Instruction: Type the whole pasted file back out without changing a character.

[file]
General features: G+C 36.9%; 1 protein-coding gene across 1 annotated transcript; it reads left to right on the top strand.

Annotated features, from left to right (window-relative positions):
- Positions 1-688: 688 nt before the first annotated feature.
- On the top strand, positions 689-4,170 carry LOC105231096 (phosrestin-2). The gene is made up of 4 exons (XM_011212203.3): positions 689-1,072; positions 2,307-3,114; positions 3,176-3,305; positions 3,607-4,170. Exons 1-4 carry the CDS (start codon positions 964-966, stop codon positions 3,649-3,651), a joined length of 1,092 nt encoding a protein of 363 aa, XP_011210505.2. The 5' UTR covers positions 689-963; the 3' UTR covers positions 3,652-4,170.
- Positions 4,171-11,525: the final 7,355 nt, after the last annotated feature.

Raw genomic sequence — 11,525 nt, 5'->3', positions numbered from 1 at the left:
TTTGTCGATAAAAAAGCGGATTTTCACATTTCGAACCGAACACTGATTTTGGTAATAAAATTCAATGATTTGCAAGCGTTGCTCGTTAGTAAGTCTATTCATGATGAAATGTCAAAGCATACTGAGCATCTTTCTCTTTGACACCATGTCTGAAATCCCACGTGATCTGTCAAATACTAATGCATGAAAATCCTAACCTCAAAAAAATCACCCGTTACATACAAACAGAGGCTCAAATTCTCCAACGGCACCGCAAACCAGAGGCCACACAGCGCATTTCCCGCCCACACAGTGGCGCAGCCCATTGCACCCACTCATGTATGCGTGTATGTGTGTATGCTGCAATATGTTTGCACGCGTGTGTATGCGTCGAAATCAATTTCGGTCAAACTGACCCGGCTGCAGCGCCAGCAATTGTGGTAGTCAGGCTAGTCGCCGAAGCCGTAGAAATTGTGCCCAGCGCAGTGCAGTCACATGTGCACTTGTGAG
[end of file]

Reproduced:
General features: G+C 36.9%; 1 protein-coding gene across 1 annotated transcript; it reads left to right on the top strand.

Annotated features, from left to right (window-relative positions):
- Positions 1-688: 688 nt before the first annotated feature.
- On the top strand, positions 689-4,170 carry LOC105231096 (phosrestin-2). The gene is made up of 4 exons (XM_011212203.3): positions 689-1,072; positions 2,307-3,114; positions 3,176-3,305; positions 3,607-4,170. Exons 1-4 carry the CDS (start codon positions 964-966, stop codon positions 3,649-3,651), a joined length of 1,092 nt encoding a protein of 363 aa, XP_011210505.2. The 5' UTR covers positions 689-963; the 3' UTR covers positions 3,652-4,170.
- Positions 4,171-11,525: the final 7,355 nt, after the last annotated feature.

Raw genomic sequence — 11,525 nt, 5'->3', positions numbered from 1 at the left:
TTTGTCGATAAAAAAGCGGATTTTCACATTTCGAACCGAACACTGATTTTGGTAATAAAATTCAATGATTTGCAAGCGTTGCTCGTTAGTAAGTCTATTCATGATGAAATGTCAAAGCATACTGAGCATCTTTCTCTTTGACACCATGTCTGAAATCCCACGTGATCTGTCAAATACTAATGCATGAAAATCCTAACCTCAAAAAAATCACCCGTTACATACAAACAGAGGCTCAAATTCTCCAACGGCACCGCAAACCAGAGGCCACACAGCGCATTTCCCGCCCACACAGTGGCGCAGCCCATTGCACCCACTCATGTATGCGTGTATGTGTGTATGCTGCAATATGTTTGCACGCGTGTGTATGCGTCGAAATCAATTTCGGTCAAACTGACCCGGCTGCAGCGCCAGCAATTGTGGTAGTCAGGCTAGTCGCCGAAGCCGTAGAAATTGTGCCCAGCGCAGTGCAGTCACATGTGCACTTGTGAG